svn commit: r39233 - head/en_US.ISO8859-1/books/handbook/ports

Benedict Reuschling bcr at
Thu Jul 19 15:24:52 UTC 2012

Hash: SHA1

Am 19.07.12 12:22, schrieb Doug Barton:
> On 07/19/2012 03:05, Benedict Reuschling wrote:
>> Am 19.07.12 11:17, schrieb Doug Barton:
>>> On 07/19/2012 02:12, Niclas Zeising wrote:
>>>>   Suggested by:	Roger Magana <ram0042 [AT] hotmail [DOT] com>
>>> Please don't obscure e-mail addresses in commit messages. It does
>>> nothing to confuse the spammers, but it does make it more difficult to
>>> see who has contributed what over the years; not to mention copying and
>>> pasting addresses into e-mails for responding to those contributors.
>> I'm a bit surprised by this.
> I'm not sure why, since you've been around long enough to have seen me
> ask people not to do it half a dozen times at least. :) I don't do it
> every time obviously, just periodically.
But isn't that highly inefficient in trying to achieve the goal? Instead
of contacting individual committers and asking to change their
behaviour, why not start a thread on developers about it or ask core
about defining a global policy that committers must adhere to?

>> I've been doing this email-obscuring thing
>> as long as I'm with the project. My mentor did it also, and as far as I
>> can see it is done virtually by everyone,
> That's not even close to true.

Everyone is a strong word and hard to verify, how about "most committers"?

>> We probably should discuss this on a project level if there are reasons
>> not to do it (like you said, that spammers might not be driven away by
>> it)
> It isn't "might." It's been true since day 1 that there are no patterns
> which are recognizable by humans that the spammers cannot trivially
> harvest. All obscuring games do is make people feel better, and in our
> case reduce the amount of useful information.

True, humans can do the reverse-lookup (if you would describe it that
way) fairly easily. But spammers don't surf the web, they use
bots/computer programs because they can harvest more pages more quickly,
but are having a hard time (unless they are told what to look for) with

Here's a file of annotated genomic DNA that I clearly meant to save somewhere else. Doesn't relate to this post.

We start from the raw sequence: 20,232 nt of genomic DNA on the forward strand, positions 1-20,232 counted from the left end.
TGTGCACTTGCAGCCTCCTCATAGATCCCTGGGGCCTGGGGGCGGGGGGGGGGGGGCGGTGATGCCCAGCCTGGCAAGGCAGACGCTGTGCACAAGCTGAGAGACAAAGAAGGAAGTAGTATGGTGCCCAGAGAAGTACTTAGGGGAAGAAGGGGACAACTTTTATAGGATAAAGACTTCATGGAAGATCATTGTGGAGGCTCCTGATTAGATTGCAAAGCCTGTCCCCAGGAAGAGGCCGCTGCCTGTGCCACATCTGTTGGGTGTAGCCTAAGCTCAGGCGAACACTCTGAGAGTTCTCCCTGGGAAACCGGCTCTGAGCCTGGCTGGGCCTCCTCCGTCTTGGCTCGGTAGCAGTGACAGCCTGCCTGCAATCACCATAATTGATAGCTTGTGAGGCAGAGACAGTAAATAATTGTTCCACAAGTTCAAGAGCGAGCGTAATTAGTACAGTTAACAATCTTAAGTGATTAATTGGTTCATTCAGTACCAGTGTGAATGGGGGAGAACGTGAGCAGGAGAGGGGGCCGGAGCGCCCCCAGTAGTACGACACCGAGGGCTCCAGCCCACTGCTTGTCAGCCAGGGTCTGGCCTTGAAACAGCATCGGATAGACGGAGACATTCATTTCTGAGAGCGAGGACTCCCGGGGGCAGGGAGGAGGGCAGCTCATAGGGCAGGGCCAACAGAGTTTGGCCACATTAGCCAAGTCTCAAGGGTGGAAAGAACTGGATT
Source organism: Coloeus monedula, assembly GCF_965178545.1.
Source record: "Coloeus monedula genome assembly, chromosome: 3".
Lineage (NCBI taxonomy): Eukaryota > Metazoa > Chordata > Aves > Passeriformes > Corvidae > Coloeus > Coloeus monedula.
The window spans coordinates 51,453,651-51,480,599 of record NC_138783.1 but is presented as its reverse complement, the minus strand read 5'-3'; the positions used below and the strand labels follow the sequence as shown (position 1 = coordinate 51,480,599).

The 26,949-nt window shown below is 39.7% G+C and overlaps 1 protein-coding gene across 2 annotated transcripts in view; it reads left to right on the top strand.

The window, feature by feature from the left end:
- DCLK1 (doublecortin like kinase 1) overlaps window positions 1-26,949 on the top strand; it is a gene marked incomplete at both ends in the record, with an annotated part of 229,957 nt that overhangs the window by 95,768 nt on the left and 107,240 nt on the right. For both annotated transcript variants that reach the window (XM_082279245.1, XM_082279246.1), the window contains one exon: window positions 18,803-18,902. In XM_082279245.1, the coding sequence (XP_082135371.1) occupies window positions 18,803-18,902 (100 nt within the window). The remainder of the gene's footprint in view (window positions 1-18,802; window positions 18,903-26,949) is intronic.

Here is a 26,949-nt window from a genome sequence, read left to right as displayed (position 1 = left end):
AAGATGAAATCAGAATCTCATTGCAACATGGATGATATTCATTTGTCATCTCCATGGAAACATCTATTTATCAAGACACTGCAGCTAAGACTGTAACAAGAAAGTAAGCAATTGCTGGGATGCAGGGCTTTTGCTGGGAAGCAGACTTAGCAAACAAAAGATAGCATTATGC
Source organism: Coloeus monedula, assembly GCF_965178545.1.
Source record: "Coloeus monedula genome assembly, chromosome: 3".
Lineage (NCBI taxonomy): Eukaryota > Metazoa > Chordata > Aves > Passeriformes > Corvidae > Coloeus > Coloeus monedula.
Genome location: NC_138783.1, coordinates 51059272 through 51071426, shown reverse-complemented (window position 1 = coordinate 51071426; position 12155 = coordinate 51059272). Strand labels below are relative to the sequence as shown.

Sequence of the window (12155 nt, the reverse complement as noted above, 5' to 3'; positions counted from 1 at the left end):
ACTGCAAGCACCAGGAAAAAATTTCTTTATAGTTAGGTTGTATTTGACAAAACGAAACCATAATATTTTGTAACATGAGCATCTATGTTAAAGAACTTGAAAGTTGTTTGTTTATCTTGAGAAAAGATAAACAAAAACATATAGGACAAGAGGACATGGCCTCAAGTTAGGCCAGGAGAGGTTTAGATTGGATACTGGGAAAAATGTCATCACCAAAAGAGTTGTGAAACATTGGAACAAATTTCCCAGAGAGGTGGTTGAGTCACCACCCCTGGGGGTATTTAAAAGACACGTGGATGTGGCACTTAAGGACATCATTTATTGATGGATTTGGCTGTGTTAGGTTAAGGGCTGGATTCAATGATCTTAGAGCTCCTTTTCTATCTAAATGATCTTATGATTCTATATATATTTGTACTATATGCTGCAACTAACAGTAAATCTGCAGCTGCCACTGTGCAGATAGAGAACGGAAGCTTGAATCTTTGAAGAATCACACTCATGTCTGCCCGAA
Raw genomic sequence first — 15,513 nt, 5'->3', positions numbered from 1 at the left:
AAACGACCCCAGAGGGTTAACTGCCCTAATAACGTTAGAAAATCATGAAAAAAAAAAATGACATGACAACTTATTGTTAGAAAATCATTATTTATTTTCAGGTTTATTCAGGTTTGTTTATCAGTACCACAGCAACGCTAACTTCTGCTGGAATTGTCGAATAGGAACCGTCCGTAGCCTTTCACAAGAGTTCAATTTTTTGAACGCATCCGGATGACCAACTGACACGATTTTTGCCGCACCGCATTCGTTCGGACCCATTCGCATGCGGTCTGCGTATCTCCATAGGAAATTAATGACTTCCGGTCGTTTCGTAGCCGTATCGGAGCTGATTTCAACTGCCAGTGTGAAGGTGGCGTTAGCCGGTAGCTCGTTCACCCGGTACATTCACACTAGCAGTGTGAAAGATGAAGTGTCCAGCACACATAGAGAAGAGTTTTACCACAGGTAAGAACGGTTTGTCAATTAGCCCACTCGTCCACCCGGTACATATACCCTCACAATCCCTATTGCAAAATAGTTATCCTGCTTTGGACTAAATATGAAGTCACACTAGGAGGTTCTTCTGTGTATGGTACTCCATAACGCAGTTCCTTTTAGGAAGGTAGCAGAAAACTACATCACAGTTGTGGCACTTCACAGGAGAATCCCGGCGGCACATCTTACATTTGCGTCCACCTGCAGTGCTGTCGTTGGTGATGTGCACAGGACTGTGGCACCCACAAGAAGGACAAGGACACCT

obscure emails. Of course, you can teach a program to recognize these as
well, but that is not the point.

>> and find other (read: better) ways to balance the attribution of
>> contributors in commits and not making them spam-targets at the same time.
> There isn't one. If you publish an e-mail address on the Internet, it
> will get harvested.
Yes, that it true and a fact we have to live with at the moment. But
aren't you also trying to harvest the email address, but for a different
(non-spam) purpose? We cannot assume everyone has good intentions when
we publish information for everyone to see.

Let's say we omit the email address completely from the commit mails and
just attribute the submitter by name. Now, you wrote you need to do copy
and paste if you want to contact that person. How do you do it in that
case, go into the actual PR and grab the mail address from there (which
is not obscured in GNATS btw and is a much better hunting ground for the
aforementioned spam harvesters)? If that is so, then propose such a
solution so that all committers will comply with it when there is a
common consent.

Maybe it also gets better with the new bug tracking system, but I
haven't had the time yet to look into it further.


Version: GnuPG v1.4.8 (Darwin)
Comment: GPGTools -
Comment: Using GnuPG with Mozilla -


More information about the svn-doc-all mailing list